Mexican Night of the Grito
SAN CRISTOBAL DE LAS CASAS, Mexico- Each year on the night before independence day the president of Mexico will get on national TV and do something called, “El Grito.” The yell. The rest of the country will follow his refrain, mimicking his words:
“Mexicanos, viva Mexico Aiiiyaiyai!”
These words were those that reputedly set Mexico off upon a 12 year revolutionary war that ended with independence from Spain.
Mexicans, Mexico lives!
The first Grito was said to have been given by the priest, Miguel Hidalgo. They were said to have started a revolution. From then on out these words are yelled at the climax of massive independence day parties. This year, for the bicentennial, the party is planned to be the most massive in 200 years.
The great Mexican party it has been called.
Tomorrow is El Grito
“Tomorrow night is the night of El Grito,” a juice vendor from whom I had just purchased a carrot/ orange juice from told me.
“That is when everybody yells, ‘Mexicanos, viva Mexico,’ right?
The juice vendor continued, “Do you do that in your country?”
I said that we do for good measure, I took his question generally — Yes, we celebrate Independence Day — but my wife took him with the proper literalness:
“No, we don’t yell that in the USA,” she corrected.
It was interesting talking to Mexicans here about El Grito before I knew what it was. They would say matter of factly, “Wednesday is the yell,” as if I was suppose to know what this meant. I doubted my Spanish.
“El Grito?” I understood this to mean, “The yell,” I came to find that I did understand, the celebration is really called “The Yell.” Everybody, the president, yells at the climax of Independence Day Eve activities. Mexico is then said to go crazy.
Mariachis on Independence Day
“El Grito” soon came. I fear for my daughter, she loves mariachis. At one year of age, she goes crazy whenever she sees a pack of men dressed up with brass buttons, belt buckles, and tight pants playing music.
Chaya, Petra, and I were walking in the street looking for something to do for El Grito.
“Those are my favorite mariachis,” I spoke to my wife as I watched a couple of young guys with instruments walked by. I suppose these guys were not mariachis by definition, perhaps, they were just young musicians that make their money playing traditional Vera Cruz songs in bars. I have watched them play before. They are very good.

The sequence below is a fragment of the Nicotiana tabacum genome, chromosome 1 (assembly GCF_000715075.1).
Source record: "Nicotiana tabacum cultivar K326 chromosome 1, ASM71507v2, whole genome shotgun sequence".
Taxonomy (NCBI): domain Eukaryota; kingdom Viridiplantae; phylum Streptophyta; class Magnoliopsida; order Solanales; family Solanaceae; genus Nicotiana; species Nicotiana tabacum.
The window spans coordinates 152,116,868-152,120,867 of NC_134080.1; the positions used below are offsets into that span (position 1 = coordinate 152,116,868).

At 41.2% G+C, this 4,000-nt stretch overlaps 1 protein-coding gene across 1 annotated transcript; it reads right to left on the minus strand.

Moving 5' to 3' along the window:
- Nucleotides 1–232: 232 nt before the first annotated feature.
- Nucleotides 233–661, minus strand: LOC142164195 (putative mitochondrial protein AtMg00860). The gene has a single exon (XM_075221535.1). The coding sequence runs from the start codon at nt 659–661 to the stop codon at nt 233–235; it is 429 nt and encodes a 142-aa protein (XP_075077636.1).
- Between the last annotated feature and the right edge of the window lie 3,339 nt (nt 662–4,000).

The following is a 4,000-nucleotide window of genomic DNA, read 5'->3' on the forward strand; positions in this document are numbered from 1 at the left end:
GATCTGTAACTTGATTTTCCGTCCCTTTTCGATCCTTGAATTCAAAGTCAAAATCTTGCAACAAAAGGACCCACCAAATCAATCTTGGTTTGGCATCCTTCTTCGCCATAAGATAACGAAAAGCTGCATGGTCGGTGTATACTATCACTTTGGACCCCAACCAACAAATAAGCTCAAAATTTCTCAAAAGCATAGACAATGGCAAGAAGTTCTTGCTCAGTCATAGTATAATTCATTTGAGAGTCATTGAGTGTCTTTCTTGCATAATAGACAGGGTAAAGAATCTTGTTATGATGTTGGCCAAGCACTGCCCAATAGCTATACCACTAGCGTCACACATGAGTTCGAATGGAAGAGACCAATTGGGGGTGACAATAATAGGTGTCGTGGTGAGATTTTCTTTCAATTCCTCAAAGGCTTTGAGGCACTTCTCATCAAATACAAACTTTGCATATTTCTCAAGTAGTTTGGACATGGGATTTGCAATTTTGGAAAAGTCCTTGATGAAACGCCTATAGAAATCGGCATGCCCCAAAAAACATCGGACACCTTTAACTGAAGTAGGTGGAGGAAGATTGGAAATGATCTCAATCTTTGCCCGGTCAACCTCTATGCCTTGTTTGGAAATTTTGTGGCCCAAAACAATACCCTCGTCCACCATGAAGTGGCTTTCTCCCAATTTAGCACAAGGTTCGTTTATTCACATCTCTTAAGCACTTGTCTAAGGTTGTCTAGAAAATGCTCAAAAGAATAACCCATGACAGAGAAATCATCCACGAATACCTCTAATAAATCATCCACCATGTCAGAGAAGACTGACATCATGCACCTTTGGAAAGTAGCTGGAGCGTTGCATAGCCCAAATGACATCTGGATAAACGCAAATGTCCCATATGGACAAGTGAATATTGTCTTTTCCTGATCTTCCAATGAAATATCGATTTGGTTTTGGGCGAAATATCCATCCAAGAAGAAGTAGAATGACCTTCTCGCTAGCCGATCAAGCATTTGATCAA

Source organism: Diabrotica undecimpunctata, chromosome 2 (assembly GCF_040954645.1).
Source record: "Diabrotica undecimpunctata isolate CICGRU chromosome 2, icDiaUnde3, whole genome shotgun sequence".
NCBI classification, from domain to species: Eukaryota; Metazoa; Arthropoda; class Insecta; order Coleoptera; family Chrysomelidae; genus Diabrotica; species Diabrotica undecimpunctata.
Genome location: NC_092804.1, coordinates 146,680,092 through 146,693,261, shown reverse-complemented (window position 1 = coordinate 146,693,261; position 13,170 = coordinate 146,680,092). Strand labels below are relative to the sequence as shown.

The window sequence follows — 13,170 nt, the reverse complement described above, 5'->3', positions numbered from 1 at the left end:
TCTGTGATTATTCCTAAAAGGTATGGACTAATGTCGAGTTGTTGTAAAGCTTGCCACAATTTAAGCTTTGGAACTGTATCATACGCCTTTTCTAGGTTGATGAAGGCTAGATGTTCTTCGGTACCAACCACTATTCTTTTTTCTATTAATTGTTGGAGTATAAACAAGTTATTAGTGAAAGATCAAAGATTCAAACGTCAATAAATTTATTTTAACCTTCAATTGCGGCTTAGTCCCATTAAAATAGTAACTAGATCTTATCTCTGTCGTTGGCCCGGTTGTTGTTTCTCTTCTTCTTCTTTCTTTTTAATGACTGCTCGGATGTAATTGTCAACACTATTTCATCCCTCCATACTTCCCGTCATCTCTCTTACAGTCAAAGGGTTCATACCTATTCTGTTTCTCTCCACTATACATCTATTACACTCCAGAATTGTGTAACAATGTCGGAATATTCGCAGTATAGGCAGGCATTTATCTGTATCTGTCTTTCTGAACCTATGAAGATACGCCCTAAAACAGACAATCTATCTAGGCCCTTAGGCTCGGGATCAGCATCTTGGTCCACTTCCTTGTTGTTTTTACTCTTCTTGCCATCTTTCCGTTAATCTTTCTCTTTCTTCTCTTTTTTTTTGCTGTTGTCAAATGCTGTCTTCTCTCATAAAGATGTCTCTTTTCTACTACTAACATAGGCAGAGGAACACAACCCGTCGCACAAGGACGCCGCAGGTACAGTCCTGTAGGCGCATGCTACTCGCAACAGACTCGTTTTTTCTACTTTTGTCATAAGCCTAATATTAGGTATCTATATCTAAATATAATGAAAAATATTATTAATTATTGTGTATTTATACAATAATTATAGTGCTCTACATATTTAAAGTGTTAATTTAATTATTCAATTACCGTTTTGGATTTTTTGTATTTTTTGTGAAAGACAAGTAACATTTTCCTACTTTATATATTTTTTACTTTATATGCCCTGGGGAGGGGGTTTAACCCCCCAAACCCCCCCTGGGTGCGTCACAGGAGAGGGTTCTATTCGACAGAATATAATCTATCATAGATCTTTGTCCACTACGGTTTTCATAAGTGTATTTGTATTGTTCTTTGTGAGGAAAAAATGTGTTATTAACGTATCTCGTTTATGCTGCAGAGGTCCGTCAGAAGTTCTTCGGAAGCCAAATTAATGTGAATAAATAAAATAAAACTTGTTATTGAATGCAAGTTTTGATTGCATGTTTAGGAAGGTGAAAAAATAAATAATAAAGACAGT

We gave chase.
We found them in a bar. Chaya, Petra, and I entered. I bought a 20 peso beer, Petra made headway straight for the mariachis. She stood right in front of them as they performed, yelling, smiling, and dancing.
“She is our biggest fan,” one of them eventually commented with a smile.
Another one dedicated a song to her. The bass player allowed her to strum the strings of his instrument for a song. Petra really liked that.
Petra danced, she refused to leave. She danced until 10 PM. I drank beer after beer watching her being mesmerized by the mariachis, I dug the music.
As a father, I know that someday I am going to be in trouble with this one.
The Night of El Grito
It is now Wednesday night, I am standing in the main park of San Cristobal de las Casas, my family has gone to sleep in the hotel. I am getting ready for “El Grito.” I am ready, I have rehearsed my script: “Mexicanos, viva Mexico.” I think I can remember that. But, in actuality, the full text of El Grito de Dolares goes something like this:
Long Live the Heroes that gave us our Fatherland!
Long Live Hidalgo!
Long Live Morelos!
Long Live Josefa Ortiz de Dominguez!
Long Live Allende!
Long Live Aldama and Matamoros!
Long Live National Independence!
Long Live the Independence Bicentennial!
Long Love the Centennial of the Revolution!
Long Live Mexico!
Long Live Mexico!
Long Live Mexico!
For those who don’t want to remember much, it is my impression that a simper “AAAAAYYYYYYEEEEEE! Viva Mexico!” would be fully adequate.
I am waiting for El Grito, there are thousands of people spread over the park and standing in the surrounding streets — everywhere is packed, people move between each other in little, organically created worm holes — when someone walks by and successfully makes a hole in the crowd, you follow them, as it is easier to move through the seas of people as a long “worm” than as an individual.
In the park, beer is only being sold by the liter — no smaller sizes are available. Perhaps the vendors know that the lines would be far too long if they sold it in smaller quantities, perhaps they only serve their substance in large quantities to stave off the hoards a little longer. Perhaps they just know what the people want — this is Mexico’s bicentennial, people are not here to sip at a Corona, they are drinking to celebrate, they want a lot of beer.